Broad-bodied Chaser (Libellula depressa) is the more widespread of the two chaser species found in the county; it can be expected to occur at any standing water habitat, even small garden ponds.
The oldest record in our data set is from Shirenewton, near Chepstow, on 27 June 1971 (observer P. C. Webb).
Current distribution in the county: what we know
There are many post-2019 records across the eastern Gwent Levels, around Newport, in Torfaen, through the western valleys, and the northwest uplands, around Abergavenny and Monmouth, and around the Trelleck ridge in the east of the county.
Current distribution in the county: what we don’t know
There are large gaps in the mapped distribution, however. As with many species, there are large areas in the north and centre of the county with no records at all, or with only older records. This is almost certainly because no-one has visited sites in these areas recently to record dragonflies, rather than because the species is not present: there is much suitable habitat there.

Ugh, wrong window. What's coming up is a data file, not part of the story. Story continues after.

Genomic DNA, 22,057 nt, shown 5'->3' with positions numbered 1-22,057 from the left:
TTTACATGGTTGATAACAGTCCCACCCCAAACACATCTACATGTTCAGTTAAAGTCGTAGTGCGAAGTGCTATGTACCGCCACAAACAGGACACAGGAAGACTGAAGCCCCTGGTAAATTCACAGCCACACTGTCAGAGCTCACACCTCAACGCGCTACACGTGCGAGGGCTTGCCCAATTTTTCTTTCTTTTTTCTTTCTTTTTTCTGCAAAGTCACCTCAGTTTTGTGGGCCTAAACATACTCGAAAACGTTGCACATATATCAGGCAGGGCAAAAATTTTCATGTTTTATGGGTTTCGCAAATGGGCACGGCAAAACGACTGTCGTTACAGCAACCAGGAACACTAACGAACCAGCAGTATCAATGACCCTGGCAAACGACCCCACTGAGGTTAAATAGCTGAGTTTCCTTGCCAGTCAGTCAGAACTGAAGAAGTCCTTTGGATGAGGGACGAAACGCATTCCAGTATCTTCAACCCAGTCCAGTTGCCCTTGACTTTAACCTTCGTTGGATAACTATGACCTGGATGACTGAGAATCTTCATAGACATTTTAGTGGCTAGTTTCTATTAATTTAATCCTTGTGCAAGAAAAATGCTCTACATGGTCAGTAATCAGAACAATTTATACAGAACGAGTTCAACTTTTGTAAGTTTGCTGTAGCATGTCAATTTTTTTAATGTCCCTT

There are no recent records from the western part of the Levels, and there are many parts of the eastern Levels where the species was recorded in the past but not recently: this pattern is almost certainly not the true position and with more widespread recording, it is likely that the species will still be found widely across the Levels.
Broad-bodied Chaser is found throughout Wales, though is scarce or absent in some mountainous areas in the north. It is also a widespread insect in England, although absent from much of the Pennines, and scarce in the other upland areas in the north. In Scotland it is rare, being found only in scattered locations in southern areas. Elsewhere in Europe, it is found from Iberia east to Russia, north to southern Scandinavia and southern Finland, and south to Italy and Greece. It is also found in Turkey and Central Asia.